7 copy engines doesn’t seem weird to me. There are 6 NVLinks + 1 PCIE link on Volta V100.

The only number of copy engines that would seem less weird to me is 14.

Ah, so it is connected to NVlink, as I suspected. But I assumed that a GPU supports either NVlink or PCIe, never both, meaning there would be re-use. Plus on high-end cards with PCIe, there have always been two copy engines, one to service each direction of the full-duplex PCIe link.

One of the dangers I have now that I have the “moderator” stamp on my user profile is that comments that I make may be interpreted as something they were not meant to be - i.e. an official pronouncement from NVIDIA. In this case, all I’m really saying is that it does not seem weird to me. It’s not intended to be a full explanation or ground truth.

Whether or not it is useful in practice, or how it is expected to be used exactly, or what the performance benefits may be, or how to witness it are all things that I’m not addressing.

GPUs that use NVLink (e.g. Tesla V100 SXM2, Tesla P100 SXM2, Quadro GP100) all use both NVLink and PCIE for all implementations, with the possible exception of Tesla V100 SXM2 on Power P9, in which the PCIE link is mostly out of the picture (taking a back seat on the CPU->GPU interconnect). For a scheduled data transfer (e.g. one initiated by cudaMemcpy, including cudaMemcpyPeerAsync) my understanding is that a copy engine is always involved, except for the possible corner case where the data transfer size is less than 64KB. I know its a special case, but not sure how it is handled exactly. (It may be entirely absorbed within a pushbuffer transaction.)

Anytime the host CPU is x86, the CPU-GPU data transfer will flow over PCIE, but these systems can still have NVLink connectivity between GPUs, and AFAIK a scheduled async data transfer there will involve a copy engine. Given that 6 links could conceivably connect to 6 different GPUs or endpoints (speaking generally, not with respect to any current/known implementation), architecturally 7 copy engines does not seem bizarre to me.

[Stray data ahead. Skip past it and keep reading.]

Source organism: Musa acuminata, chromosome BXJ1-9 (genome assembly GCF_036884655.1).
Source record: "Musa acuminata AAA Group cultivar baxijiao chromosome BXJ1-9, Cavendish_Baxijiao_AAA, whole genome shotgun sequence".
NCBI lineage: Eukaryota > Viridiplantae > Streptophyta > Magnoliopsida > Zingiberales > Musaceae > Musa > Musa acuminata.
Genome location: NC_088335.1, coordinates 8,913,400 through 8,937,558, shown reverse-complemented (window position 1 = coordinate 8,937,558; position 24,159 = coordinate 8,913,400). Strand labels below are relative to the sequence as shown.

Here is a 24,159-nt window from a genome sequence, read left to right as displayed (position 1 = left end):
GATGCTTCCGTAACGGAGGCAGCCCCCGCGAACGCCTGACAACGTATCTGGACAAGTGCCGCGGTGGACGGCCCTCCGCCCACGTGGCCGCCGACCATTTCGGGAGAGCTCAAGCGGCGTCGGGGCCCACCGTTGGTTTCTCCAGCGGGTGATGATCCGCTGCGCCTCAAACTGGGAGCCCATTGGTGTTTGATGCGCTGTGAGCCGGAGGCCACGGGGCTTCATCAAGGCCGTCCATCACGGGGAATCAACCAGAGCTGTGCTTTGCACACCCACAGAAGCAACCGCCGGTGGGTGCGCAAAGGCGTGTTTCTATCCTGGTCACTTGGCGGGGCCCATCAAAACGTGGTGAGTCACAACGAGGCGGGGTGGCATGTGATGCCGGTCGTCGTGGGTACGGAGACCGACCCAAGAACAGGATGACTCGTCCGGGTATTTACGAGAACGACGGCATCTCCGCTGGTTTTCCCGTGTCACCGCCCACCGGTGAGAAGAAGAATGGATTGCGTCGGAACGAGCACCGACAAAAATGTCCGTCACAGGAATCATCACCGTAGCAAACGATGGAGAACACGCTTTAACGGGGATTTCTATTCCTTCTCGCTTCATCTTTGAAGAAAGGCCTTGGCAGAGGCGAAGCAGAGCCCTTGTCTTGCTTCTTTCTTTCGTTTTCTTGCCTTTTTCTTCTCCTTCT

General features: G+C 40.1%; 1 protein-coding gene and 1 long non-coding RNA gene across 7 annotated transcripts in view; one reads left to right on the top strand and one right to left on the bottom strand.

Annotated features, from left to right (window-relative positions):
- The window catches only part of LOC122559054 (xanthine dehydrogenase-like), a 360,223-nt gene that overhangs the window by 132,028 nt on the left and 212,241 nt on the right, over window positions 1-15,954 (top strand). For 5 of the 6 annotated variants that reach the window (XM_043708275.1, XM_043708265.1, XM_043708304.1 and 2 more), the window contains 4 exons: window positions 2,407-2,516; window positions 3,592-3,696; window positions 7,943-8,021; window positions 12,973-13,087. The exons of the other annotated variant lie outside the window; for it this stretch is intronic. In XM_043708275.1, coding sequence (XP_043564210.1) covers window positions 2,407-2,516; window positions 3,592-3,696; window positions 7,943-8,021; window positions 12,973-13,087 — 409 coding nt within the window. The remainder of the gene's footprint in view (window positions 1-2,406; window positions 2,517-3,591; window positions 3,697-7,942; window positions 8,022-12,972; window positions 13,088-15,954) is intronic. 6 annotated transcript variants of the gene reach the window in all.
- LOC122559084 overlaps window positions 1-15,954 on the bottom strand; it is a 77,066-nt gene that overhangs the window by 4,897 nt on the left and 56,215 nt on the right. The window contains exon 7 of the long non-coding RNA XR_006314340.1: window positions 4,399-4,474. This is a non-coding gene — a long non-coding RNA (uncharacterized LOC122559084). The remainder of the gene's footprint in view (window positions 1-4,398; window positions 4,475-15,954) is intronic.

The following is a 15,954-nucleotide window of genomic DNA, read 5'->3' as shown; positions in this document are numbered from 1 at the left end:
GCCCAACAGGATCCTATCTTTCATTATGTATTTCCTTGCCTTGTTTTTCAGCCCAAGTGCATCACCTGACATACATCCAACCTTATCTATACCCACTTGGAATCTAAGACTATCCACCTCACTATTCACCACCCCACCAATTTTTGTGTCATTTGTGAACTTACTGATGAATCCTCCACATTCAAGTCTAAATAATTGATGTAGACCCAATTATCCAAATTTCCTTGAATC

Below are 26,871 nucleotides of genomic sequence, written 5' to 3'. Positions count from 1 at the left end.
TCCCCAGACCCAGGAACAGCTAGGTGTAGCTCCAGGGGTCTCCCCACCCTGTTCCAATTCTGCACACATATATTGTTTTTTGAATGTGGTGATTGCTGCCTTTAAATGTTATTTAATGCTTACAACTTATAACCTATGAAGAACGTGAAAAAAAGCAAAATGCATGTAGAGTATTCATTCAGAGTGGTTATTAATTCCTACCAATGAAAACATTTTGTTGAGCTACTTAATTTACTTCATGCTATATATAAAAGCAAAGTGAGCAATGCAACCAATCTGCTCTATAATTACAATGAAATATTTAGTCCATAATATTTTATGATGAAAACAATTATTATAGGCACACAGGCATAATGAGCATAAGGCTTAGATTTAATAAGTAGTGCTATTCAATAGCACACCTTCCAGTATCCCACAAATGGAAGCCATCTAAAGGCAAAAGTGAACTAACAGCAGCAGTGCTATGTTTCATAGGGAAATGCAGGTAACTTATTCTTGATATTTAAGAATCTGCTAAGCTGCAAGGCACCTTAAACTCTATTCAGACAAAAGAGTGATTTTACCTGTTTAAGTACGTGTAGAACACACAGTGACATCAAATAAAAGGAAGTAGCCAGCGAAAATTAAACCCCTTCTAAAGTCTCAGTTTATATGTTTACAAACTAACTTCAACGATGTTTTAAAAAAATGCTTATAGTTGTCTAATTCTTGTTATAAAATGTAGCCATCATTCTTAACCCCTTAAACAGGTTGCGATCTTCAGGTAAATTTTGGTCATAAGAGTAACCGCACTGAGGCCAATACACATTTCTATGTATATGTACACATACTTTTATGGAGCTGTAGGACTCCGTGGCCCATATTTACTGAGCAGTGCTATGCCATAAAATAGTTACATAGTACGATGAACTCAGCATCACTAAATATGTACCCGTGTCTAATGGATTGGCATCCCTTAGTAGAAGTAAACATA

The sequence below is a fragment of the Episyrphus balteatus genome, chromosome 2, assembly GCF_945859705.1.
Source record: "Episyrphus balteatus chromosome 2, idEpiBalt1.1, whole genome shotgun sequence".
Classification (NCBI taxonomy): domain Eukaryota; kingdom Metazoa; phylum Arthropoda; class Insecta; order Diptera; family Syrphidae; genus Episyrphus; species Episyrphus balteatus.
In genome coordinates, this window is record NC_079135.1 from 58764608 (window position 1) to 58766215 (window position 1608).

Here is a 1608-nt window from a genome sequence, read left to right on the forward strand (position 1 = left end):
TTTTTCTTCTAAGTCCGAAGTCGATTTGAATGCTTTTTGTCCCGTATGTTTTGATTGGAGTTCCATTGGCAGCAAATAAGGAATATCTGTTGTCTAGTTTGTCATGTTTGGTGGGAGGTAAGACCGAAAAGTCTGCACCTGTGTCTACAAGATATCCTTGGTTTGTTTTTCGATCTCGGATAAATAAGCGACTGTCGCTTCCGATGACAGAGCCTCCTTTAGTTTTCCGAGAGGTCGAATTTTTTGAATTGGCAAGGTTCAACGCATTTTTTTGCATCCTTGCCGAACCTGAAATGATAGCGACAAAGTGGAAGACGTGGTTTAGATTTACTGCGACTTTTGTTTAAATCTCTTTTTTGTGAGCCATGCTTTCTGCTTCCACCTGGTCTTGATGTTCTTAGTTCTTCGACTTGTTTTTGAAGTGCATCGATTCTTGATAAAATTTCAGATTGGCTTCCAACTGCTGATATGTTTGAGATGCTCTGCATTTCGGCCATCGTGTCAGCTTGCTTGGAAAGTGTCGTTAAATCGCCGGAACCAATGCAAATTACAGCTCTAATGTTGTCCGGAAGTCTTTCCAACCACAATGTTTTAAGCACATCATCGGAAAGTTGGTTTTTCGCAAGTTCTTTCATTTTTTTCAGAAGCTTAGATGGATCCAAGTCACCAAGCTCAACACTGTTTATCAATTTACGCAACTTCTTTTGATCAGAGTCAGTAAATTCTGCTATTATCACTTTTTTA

Which is why I said the only number that would seem less weird to me is 14.

Again, I am just enjoying some liberty to chit-chat here, without claiming gospel truth. I don’t know everything. Please take my comments here with a grain of salt. This is just the way things look to me.

You could also claim BS on this observation, since P100 didn’t follow this heuristic (it does not have 5, or 10 copy engines). I can do some hand-waving to explain why I think that is, but since its not a “ground truth” pronouncement from NVIDIA, I think its best I stop here.

Later: After some more thought about this, the “correct” number seems to be 8. We don’t need 2 copy engines for each NVLink, because in a GPU-GPU interconnect scenario, there is a GPU (with copy engines) on the other end of the link. Therefore 6 copy engines per GPU available for the NVLinks means I could have 2 per link, when considering both GPUs on each end of the link.

This would then leave architecturally a need for 2 for the CPU connection (e.g. over PCIE). So 8 is the correct number, and now 7 seems weird to me. I’m sure there is another missing piece of the puzzle.